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NJAC judgment birthed new doctrine of Derivative Basic Structure (DBSD): Raju Ramachandran

In a panel discussion on the recent NJAC judgment on 5 November, organized by the Vidhi Centre for Legal Policy, New Delhi at the India International Centre Annexe, eminent senior advocate, Raju Ramachandran, had outlined grave implications for the application of the Basic Structure Doctrine (BSD).

The BSD, which began to be applied by the Supreme Court, since the Kesavananda Bharati judgment in 1973, essentially suggests that there are certain basic features of the Constitution, which are beyond the amending powers of Parliament. It was held in that case that Parliament could not use the amending power to destroy or damage the basic structure of the Constitution.

The Kesavananda Bharati Bench comprised of 13 Judges, and had given 11 opinions. While seven judges ruled in favour of BSD, six Judges had dissented. Independence of Judiciary was not identified as a basic feature of the Constitution by any of the seven Judges, although Justice HR Khanna, one of those seven, had listed judicial review as a basic feature.

It was pointed out by Ramachandran, in order to strike down a Constitutional amendment earlier, the court was always looking for a violation of an overarching principle, which would suggest damage to basic structure.

With the NJAC judgment, Ramachandran said, there will now be a change in the future application of the BSD For the first time, the court has struck down an amendment on the ground that a derivative of the basic feature, namely, primacy of judiciary, has been violated. Using NJAC as the precedent, the courts will now be looking for bricks or the colour of the bricks, to determine whether the appearance is going to change, he suggested. Individual elements are going to be scrutinized, he cautioned.

Ramachandran is a known critic of the BSD, and has questioned the Kesavananda Bharati judgment for laying down this doctrine, seemingly against the will of Parliament. But on 5 November, he spoke on the full understanding that BSD was the law of the land, and explained to the audience, what he thought, are the NJAC judgment’s implications.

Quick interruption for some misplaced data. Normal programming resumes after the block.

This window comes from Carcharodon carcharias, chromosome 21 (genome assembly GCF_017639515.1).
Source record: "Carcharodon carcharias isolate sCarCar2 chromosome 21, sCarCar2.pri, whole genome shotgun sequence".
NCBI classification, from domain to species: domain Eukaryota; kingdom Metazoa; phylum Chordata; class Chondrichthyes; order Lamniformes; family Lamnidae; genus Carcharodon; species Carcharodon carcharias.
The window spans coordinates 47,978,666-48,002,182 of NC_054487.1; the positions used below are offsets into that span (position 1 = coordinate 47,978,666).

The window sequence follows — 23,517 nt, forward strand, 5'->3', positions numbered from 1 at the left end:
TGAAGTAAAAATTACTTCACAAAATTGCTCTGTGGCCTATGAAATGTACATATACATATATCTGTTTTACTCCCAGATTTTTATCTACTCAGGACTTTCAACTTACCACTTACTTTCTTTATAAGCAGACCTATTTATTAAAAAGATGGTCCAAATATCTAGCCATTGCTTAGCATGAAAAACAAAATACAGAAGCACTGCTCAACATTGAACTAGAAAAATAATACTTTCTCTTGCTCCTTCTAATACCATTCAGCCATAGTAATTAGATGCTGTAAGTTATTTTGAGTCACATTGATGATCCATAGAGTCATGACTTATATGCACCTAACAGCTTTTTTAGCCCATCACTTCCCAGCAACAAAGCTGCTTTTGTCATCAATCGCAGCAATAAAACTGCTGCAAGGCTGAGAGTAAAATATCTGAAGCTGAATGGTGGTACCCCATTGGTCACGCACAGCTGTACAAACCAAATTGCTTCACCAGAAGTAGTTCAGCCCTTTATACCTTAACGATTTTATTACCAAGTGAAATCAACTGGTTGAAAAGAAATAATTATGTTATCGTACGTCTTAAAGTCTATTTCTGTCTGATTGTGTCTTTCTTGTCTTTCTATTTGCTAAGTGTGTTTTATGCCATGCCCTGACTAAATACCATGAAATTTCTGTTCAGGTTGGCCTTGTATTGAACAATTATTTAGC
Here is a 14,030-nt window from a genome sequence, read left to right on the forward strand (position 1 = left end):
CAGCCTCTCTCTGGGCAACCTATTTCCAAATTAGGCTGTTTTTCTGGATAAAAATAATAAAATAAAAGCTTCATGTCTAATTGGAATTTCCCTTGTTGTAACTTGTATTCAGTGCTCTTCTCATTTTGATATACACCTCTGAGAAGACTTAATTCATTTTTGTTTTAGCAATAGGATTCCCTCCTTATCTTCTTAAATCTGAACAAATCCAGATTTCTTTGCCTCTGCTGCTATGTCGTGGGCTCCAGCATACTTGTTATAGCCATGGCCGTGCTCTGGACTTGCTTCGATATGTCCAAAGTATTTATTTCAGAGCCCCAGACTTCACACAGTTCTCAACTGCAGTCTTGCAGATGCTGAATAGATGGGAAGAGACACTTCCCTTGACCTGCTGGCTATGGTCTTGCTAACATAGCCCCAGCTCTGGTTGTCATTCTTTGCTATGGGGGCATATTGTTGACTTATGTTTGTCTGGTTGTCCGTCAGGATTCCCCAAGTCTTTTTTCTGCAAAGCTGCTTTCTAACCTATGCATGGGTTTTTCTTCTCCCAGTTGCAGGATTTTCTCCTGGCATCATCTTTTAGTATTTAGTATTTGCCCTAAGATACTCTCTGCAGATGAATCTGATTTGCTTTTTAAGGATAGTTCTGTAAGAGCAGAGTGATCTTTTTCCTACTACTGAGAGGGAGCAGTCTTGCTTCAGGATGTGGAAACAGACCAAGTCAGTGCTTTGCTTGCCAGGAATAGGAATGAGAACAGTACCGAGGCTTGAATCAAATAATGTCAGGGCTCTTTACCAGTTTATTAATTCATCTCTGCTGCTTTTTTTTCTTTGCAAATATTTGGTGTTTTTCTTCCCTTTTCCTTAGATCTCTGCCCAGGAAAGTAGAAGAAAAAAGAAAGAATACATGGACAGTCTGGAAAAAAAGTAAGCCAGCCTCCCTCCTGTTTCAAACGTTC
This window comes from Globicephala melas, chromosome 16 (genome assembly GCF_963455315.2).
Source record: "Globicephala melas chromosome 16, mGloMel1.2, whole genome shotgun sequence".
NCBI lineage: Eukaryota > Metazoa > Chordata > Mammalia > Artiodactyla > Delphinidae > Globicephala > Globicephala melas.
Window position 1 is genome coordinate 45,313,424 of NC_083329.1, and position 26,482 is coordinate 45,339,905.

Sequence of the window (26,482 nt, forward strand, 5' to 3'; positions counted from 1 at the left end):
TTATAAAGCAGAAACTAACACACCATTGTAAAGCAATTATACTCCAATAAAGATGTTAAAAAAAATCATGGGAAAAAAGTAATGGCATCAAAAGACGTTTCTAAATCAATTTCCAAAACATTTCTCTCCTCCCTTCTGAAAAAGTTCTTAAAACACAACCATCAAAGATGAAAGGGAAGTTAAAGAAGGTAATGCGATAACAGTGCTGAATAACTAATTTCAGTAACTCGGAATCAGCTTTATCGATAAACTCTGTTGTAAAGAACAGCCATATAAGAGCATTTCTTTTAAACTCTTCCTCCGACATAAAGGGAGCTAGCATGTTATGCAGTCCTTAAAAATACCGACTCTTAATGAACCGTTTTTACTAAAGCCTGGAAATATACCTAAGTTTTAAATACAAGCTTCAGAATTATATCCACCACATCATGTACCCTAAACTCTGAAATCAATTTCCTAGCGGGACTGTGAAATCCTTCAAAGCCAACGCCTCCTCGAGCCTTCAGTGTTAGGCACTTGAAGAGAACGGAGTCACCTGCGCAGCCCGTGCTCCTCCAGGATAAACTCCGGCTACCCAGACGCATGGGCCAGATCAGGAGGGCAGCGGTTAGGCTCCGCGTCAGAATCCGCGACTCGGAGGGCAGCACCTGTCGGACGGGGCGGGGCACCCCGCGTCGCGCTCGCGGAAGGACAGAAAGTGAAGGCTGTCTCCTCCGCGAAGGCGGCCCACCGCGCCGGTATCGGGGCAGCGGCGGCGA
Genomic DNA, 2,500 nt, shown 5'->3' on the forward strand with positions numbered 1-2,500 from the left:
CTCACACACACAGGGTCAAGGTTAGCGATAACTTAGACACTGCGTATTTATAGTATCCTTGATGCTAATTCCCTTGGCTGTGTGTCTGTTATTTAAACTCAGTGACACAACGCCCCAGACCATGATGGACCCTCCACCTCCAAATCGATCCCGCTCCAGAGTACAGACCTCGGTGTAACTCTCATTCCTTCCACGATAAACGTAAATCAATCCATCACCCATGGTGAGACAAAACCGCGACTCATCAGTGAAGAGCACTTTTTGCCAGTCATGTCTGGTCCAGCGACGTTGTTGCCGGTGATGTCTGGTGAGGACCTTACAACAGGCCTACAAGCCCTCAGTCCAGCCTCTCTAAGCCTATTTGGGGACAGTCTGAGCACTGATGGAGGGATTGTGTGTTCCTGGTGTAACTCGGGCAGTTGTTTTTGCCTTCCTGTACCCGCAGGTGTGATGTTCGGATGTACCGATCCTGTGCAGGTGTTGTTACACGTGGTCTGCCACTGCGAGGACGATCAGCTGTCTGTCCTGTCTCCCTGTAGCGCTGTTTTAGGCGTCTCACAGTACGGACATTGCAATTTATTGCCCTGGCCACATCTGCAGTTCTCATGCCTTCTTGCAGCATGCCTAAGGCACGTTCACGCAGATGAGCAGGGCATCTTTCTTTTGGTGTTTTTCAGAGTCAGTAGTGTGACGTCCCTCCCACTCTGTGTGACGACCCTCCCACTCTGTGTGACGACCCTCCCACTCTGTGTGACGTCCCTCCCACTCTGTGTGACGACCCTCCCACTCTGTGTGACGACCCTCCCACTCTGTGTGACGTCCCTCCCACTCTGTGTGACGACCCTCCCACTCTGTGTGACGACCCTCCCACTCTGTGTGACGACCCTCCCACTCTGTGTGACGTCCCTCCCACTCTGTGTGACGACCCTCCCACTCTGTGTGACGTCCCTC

Saying that creativity is part of the BSD, he claimed that just as there are derived Fundamental Rights, there will now be derived basic structure features, and that is the fear.

Arghya Sengupta, Director of the VCLP, who moderated the discussion, compared the primacy of judiciary, which has been elevated as a basic feature in the NJAC judgment, to the right to sleep, which has been derived as a Fundamental Right under Article 21 by the Supreme Court in a recent judgment on the legality of the police crackdown on the supporters of Baba Ram Dev in Delhi, who had claimed right to sleep at a public place, after their peaceful protest against black money in Delhi.

Arvind P Datar, who defended the NJAC judgment, did not join issue with Ramachandran on the DBSD, but claimed that the NJAC had to go, because of its pathetic drafting.

While Ramachandran claimed independence of judiciary has been elevated as the paramount pillar and first among equals, even though there are other pillars like checks and balances, and democratic form of Governance, and one pillar cannot weaken another. Datar’s reply to this is that the NJAC judgment did not suggest there is a hierarchy of basic features and that other pillars can’t survive without the independence of judiciary.

For the first time, the court has clearly held that an ordinary Act, as compared to a Constitutional Amendment, can also be struck down on the ground of damage to the basic structure, Datar pointed out. Ramachandran answered that although the NJAC judgment did not suggest a hierarchy of basic features, it is his interpretation.

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